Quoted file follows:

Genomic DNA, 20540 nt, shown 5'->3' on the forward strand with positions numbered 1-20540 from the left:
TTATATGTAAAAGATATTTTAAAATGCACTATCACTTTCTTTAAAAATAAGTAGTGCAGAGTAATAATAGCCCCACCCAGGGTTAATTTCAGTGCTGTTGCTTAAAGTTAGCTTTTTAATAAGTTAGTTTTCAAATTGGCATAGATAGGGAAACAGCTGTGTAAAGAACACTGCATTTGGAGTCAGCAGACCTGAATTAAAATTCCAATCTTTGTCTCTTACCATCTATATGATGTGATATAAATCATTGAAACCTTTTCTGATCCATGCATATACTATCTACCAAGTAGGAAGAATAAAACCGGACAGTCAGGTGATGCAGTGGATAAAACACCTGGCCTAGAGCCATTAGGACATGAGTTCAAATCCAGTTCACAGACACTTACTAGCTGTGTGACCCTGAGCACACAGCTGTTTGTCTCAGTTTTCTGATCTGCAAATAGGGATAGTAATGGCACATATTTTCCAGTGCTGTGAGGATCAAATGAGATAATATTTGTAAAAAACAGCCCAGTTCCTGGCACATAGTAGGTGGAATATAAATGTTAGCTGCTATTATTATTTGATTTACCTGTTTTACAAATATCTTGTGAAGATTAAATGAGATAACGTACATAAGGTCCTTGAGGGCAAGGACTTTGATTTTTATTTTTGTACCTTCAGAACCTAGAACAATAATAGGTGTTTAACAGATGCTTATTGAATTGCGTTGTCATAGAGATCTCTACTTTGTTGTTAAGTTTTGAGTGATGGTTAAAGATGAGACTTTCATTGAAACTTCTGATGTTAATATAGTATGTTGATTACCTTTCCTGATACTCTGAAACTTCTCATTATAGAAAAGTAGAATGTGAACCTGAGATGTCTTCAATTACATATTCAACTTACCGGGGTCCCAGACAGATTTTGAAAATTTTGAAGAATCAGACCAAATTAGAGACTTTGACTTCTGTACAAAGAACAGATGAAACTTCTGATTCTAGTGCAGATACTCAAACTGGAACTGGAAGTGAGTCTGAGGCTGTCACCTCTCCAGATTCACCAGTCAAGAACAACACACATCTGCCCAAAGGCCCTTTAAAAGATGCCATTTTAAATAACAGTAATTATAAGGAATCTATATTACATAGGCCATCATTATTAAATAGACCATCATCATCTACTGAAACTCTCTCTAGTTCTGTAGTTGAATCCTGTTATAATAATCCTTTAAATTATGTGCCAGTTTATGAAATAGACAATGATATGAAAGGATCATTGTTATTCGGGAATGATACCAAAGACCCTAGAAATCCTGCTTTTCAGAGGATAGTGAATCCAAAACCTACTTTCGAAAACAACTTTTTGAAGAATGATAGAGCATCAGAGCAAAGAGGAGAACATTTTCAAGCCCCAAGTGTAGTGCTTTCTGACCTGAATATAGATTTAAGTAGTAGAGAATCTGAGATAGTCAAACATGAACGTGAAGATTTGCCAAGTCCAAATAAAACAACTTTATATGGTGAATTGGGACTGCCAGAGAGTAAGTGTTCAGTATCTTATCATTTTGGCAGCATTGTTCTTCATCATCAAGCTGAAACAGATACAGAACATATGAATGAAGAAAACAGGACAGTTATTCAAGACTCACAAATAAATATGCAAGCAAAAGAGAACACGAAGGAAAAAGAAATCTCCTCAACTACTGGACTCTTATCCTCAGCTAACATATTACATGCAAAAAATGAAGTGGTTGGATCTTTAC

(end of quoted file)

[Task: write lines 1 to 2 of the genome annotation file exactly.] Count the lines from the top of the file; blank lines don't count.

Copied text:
Genomic DNA, 20540 nt, shown 5'->3' on the forward strand with positions numbered 1-20540 from the left:
TTATATGTAAAAGATATTTTAAAATGCACTATCACTTTCTTTAAAAATAAGTAGTGCAGAGTAATAATAGCCCCACCCAGGGTTAATTTCAGTGCTGTTGCTTAAAGTTAGCTTTTTAATAAGTTAGTTTTCAAATTGGCATAGATAGGGAAACAGCTGTGTAAAGAACACTGCATTTGGAGTCAGCAGACCTGAATTAAAATTCCAATCTTTGTCTCTTACCATCTATATGATGTGATATAAATCATTGAAACCTTTTCTGATCCATGCATATACTATCTACCAAGTAGGAAGAATAAAACCGGACAGTCAGGTGATGCAGTGGATAAAACACCTGGCCTAGAGCCATTAGGACATGAGTTCAAATCCAGTTCACAGACACTTACTAGCTGTGTGACCCTGAGCACACAGCTGTTTGTCTCAGTTTTCTGATCTGCAAATAGGGATAGTAATGGCACATATTTTCCAGTGCTGTGAGGATCAAATGAGATAATATTTGTAAAAAACAGCCCAGTTCCTGGCACATAGTAGGTGGAATATAAATGTTAGCTGCTATTATTATTTGATTTACCTGTTTTACAAATATCTTGTGAAGATTAAATGAGATAACGTACATAAGGTCCTTGAGGGCAAGGACTTTGATTTTTATTTTTGTACCTTCAGAACCTAGAACAATAATAGGTGTTTAACAGATGCTTATTGAATTGCGTTGTCATAGAGATCTCTACTTTGTTGTTAAGTTTTGAGTGATGGTTAAAGATGAGACTTTCATTGAAACTTCTGATGTTAATATAGTATGTTGATTACCTTTCCTGATACTCTGAAACTTCTCATTATAGAAAAGTAGAATGTGAACCTGAGATGTCTTCAATTACATATTCAACTTACCGGGGTCCCAGACAGATTTTGAAAATTTTGAAGAATCAGACCAAATTAGAGACTTTGACTTCTGTACAAAGAACAGATGAAACTTCTGATTCTAGTGCAGATACTCAAACTGGAACTGGAAGTGAGTCTGAGGCTGTCACCTCTCCAGATTCACCAGTCAAGAACAACACACATCTGCCCAAAGGCCCTTTAAAAGATGCCATTTTAAATAACAGTAATTATAAGGAATCTATATTACATAGGCCATCATTATTAAATAGACCATCATCATCTACTGAAACTCTCTCTAGTTCTGTAGTTGAATCCTGTTATAATAATCCTTTAAATTATGTGCCAGTTTATGAAATAGACAATGATATGAAAGGATCATTGTTATTCGGGAATGATACCAAAGACCCTAGAAATCCTGCTTTTCAGAGGATAGTGAATCCAAAACCTACTTTCGAAAACAACTTTTTGAAGAATGATAGAGCATCAGAGCAAAGAGGAGAACATTTTCAAGCCCCAAGTGTAGTGCTTTCTGACCTGAATATAGATTTAAGTAGTAGAGAATCTGAGATAGTCAAACATGAACGTGAAGATTTGCCAAGTCCAAATAAAACAACTTTATATGGTGAATTGGGACTGCCAGAGAGTAAGTGTTCAGTATCTTATCATTTTGGCAGCATTGTTCTTCATCATCAAGCTGAAACAGATACAGAACATATGAATGAAGAAAACAGGACAGTTATTCAAGACTCACAAATAAATATGCAAGCAAAAGAGAACACGAAGGAAAAAGAAATCTCCTCAACTACTGGACTCTTATCCTCAGCTAACATATTACATGCAAAAAATGAAGTGGTTGGATCTTTAC